By aligning the brand image with effective content and outreach, your SEO project will be more successful in delivering relevant traffic to the site. There is also the opportunity to support the brand building campaign by developing content, targeting keywords and planning site pages that accurately respond to the brand objectives.
A stronger brand is also likely to enjoy PR benefits such as corporate news being shared by news outlets, users describing their experiences, as well as any promotions being disseminated by more people compared to a smaller brand. All these areas lead to an increase in links, references, citations and mentions.
Improving a user journey can be complicated because there is no one way to optimise a website. Sure, the payment process can be shortened and made easier, but users buy products in different ways depending on who they are, what product they are buying and how much they trust the brand.
By understanding the user’s expectations of the site and brand, the site can be much more effective at turning visitors into customers. If the brand is well known, the user journey from landing page to conversion can be much more straightforward, whereas a smaller brand may need to look at including more detail to help encourage trust and persuade users to get in touch or complete a purchase.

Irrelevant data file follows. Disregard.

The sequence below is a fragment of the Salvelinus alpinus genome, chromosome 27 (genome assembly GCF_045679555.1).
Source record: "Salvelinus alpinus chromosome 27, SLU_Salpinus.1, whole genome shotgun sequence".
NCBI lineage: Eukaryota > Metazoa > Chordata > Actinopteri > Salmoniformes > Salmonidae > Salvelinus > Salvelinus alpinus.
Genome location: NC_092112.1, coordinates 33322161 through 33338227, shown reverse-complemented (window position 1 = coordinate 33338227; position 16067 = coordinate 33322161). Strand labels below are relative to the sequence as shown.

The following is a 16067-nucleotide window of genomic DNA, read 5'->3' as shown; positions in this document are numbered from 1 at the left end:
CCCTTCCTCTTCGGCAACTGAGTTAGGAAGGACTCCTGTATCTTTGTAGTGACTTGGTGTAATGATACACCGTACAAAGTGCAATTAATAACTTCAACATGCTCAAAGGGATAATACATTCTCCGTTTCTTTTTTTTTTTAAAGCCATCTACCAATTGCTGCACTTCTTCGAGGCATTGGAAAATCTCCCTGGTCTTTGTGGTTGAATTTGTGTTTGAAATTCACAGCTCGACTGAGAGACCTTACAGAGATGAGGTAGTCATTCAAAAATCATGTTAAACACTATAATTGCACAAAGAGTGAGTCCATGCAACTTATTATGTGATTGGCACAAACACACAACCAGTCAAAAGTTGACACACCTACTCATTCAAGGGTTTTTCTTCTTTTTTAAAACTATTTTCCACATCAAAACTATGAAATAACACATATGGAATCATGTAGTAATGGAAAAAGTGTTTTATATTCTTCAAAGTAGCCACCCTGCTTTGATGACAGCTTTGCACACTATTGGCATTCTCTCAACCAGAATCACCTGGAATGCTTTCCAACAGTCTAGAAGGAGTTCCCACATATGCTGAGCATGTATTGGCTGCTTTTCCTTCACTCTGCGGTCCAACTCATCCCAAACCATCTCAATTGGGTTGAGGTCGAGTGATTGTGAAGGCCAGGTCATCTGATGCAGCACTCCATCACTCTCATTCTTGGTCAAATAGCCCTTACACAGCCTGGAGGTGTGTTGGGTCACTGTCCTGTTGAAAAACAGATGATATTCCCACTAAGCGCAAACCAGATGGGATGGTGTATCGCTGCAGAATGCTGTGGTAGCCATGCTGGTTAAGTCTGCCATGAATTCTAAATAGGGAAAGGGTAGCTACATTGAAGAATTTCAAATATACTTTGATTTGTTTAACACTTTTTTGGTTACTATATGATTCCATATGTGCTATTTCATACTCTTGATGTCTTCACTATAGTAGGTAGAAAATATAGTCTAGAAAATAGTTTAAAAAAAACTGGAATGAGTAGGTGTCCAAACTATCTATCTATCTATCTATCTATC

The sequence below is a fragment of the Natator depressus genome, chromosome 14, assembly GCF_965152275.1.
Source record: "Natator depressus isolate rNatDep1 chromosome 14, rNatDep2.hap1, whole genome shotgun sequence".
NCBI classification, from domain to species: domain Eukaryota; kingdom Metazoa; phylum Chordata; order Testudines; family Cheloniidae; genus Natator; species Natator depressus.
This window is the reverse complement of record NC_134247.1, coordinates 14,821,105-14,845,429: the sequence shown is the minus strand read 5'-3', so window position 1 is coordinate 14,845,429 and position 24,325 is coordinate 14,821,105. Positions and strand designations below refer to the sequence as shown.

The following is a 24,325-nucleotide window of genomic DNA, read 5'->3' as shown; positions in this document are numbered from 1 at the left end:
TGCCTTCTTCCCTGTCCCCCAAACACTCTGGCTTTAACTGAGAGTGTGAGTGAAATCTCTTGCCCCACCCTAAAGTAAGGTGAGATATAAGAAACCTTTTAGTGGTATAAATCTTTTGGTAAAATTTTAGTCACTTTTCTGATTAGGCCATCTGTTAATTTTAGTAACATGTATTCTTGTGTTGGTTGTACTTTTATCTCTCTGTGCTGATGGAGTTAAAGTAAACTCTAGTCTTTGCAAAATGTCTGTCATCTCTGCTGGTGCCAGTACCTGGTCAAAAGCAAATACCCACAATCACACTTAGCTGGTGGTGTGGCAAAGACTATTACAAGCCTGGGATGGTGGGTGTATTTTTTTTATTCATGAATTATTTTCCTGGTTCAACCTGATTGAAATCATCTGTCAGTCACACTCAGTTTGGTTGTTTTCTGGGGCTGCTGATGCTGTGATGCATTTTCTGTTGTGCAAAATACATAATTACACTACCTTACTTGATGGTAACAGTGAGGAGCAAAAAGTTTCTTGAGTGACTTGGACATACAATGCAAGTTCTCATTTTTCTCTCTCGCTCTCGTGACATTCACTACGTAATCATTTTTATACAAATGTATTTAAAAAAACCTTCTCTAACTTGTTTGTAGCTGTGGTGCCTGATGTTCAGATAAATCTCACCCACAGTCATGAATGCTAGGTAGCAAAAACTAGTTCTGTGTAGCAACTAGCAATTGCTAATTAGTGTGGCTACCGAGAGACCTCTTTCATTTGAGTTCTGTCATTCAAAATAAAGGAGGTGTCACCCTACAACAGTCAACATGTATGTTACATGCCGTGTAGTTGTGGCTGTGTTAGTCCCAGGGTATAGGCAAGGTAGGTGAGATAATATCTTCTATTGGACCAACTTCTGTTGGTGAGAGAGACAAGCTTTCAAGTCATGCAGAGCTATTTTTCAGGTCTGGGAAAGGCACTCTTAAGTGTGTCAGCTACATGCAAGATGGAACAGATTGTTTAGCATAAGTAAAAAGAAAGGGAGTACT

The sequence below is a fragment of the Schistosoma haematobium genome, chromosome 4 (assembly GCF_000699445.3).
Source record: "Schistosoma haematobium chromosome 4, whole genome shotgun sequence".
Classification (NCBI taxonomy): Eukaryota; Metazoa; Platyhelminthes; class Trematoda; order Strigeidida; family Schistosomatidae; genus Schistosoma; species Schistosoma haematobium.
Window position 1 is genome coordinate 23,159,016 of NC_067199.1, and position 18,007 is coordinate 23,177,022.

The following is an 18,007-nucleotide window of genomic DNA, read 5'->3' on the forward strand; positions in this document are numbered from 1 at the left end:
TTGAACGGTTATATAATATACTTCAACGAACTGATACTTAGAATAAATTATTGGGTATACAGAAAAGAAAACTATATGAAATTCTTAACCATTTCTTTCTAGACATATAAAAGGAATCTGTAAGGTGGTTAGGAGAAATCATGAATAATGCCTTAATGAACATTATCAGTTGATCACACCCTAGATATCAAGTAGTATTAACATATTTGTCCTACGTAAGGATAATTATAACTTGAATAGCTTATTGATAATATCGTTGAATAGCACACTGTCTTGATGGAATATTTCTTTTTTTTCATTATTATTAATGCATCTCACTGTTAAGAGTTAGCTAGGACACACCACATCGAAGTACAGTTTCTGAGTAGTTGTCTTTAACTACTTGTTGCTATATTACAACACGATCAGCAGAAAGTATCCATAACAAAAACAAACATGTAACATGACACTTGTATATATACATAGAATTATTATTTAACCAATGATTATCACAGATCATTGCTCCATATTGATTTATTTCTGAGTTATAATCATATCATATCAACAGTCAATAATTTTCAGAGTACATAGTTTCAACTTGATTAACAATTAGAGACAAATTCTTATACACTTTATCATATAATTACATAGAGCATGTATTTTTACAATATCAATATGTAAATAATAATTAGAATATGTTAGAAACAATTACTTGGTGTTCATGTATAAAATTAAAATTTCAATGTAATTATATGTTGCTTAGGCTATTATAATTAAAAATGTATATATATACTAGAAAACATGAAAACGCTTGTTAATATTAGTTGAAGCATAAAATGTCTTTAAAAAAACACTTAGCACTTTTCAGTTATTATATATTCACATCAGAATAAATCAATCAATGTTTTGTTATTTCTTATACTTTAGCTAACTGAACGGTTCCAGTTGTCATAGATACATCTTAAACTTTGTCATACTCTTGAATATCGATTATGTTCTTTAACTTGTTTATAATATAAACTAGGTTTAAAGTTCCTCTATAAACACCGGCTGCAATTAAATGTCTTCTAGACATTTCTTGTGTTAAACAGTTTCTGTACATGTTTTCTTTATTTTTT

Designing the site to make it fit users’ expectations is vitally important to keep them on the site, and this can only be achieved by combining a brand image and site design that works effectively for search presence.
With billions of companies trying to make a name for themselves online, having a strong brand is essential for businesses to differentiate themselves from their competitors and as Amazon chief Jeff Bezos says, “Branding is what people say about you when you’re not in the room”.
A great example of a site that nails this is Wiggle. I find that you can literally be on the site and have spent £100s within a couple of clicks. The site is lightning fast and just works. Plus they have the infrastructure to then deliver fast. All inspiring ongoing trust in the brand and a really positive buying experience for that next pair of running shoes 😉
A strong brand can also bring additional benefits beyond increasing the search visibility of a website. Traditionally, brands that are well known to consumers have a lower bounce rate and a much higher conversion rate from organic and paid search, largely down to a new visitor’s experience and trust in the website. By increasing brand awareness, a well-optimised website can take advantage of this competitive advantage to help drive its conversion rate.
A strong SEO strategy can help properly focus the digital marketing side of a building a brand online by finding the right audience and producing the right content for it. High-quality SEO and conversion rate optimisation (CRO) can be the final cherry on the cake to make the most of the visitors that arrive at a website and get the best return on investment (ROI) for all the advertising spend, PR costs, site design expenses and content production resources that have gone into building a brand and attracting users to the site in the first place.